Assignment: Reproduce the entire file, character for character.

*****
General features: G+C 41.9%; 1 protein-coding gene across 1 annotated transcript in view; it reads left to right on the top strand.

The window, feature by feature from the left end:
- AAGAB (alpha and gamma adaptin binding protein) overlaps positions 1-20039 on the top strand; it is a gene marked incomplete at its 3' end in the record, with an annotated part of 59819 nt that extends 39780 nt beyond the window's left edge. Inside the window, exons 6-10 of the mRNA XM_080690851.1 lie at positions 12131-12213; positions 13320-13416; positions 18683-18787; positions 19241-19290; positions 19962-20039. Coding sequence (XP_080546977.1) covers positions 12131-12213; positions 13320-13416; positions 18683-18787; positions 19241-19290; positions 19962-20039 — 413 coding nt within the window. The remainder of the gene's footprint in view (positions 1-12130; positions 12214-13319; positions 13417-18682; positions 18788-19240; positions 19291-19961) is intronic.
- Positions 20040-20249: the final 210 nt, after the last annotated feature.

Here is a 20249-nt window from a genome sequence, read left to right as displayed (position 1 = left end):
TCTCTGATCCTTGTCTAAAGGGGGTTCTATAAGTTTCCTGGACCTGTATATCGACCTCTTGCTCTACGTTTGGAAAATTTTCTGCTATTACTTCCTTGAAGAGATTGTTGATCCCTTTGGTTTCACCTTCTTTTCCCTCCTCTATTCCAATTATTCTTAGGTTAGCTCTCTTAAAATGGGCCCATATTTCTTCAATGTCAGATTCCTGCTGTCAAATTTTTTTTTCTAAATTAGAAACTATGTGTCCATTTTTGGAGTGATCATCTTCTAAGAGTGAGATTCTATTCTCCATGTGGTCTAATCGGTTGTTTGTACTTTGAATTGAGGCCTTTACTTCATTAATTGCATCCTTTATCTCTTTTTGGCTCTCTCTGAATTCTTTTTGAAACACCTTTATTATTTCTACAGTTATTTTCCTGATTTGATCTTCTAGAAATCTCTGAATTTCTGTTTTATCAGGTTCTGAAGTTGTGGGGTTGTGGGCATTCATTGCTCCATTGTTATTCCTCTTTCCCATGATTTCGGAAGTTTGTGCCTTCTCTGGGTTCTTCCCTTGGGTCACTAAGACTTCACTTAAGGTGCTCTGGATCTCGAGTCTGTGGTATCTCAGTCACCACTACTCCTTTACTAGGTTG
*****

General features: G+C 41.9%; 1 protein-coding gene across 1 annotated transcript in view; it reads left to right on the top strand.

The window, feature by feature from the left end:
- AAGAB (alpha and gamma adaptin binding protein) overlaps positions 1-20039 on the top strand; it is a gene marked incomplete at its 3' end in the record, with an annotated part of 59819 nt that extends 39780 nt beyond the window's left edge. Inside the window, exons 6-10 of the mRNA XM_080690851.1 lie at positions 12131-12213; positions 13320-13416; positions 18683-18787; positions 19241-19290; positions 19962-20039. Coding sequence (XP_080546977.1) covers positions 12131-12213; positions 13320-13416; positions 18683-18787; positions 19241-19290; positions 19962-20039 — 413 coding nt within the window. The remainder of the gene's footprint in view (positions 1-12130; positions 12214-13319; positions 13417-18682; positions 18788-19240; positions 19291-19961) is intronic.
- Positions 20040-20249: the final 210 nt, after the last annotated feature.

Here is a 20249-nt window from a genome sequence, read left to right as displayed (position 1 = left end):
TCTCTGATCCTTGTCTAAAGGGGGTTCTATAAGTTTCCTGGACCTGTATATCGACCTCTTGCTCTACGTTTGGAAAATTTTCTGCTATTACTTCCTTGAAGAGATTGTTGATCCCTTTGGTTTCACCTTCTTTTCCCTCCTCTATTCCAATTATTCTTAGGTTAGCTCTCTTAAAATGGGCCCATATTTCTTCAATGTCAGATTCCTGCTGTCAAATTTTTTTTTCTAAATTAGAAACTATGTGTCCATTTTTGGAGTGATCATCTTCTAAGAGTGAGATTCTATTCTCCATGTGGTCTAATCGGTTGTTTGTACTTTGAATTGAGGCCTTTACTTCATTAATTGCATCCTTTATCTCTTTTTGGCTCTCTCTGAATTCTTTTTGAAACACCTTTATTATTTCTACAGTTATTTTCCTGATTTGATCTTCTAGAAATCTCTGAATTTCTGTTTTATCAGGTTCTGAAGTTGTGGGGTTGTGGGCATTCATTGCTCCATTGTTATTCCTCTTTCCCATGATTTCGGAAGTTTGTGCCTTCTCTGGGTTCTTCCCTTGGGTCACTAAGACTTCACTTAAGGTGCTCTGGATCTCGAGTCTGTGGTATCTCAGTCACCACTACTCCTTTACTAGGTTG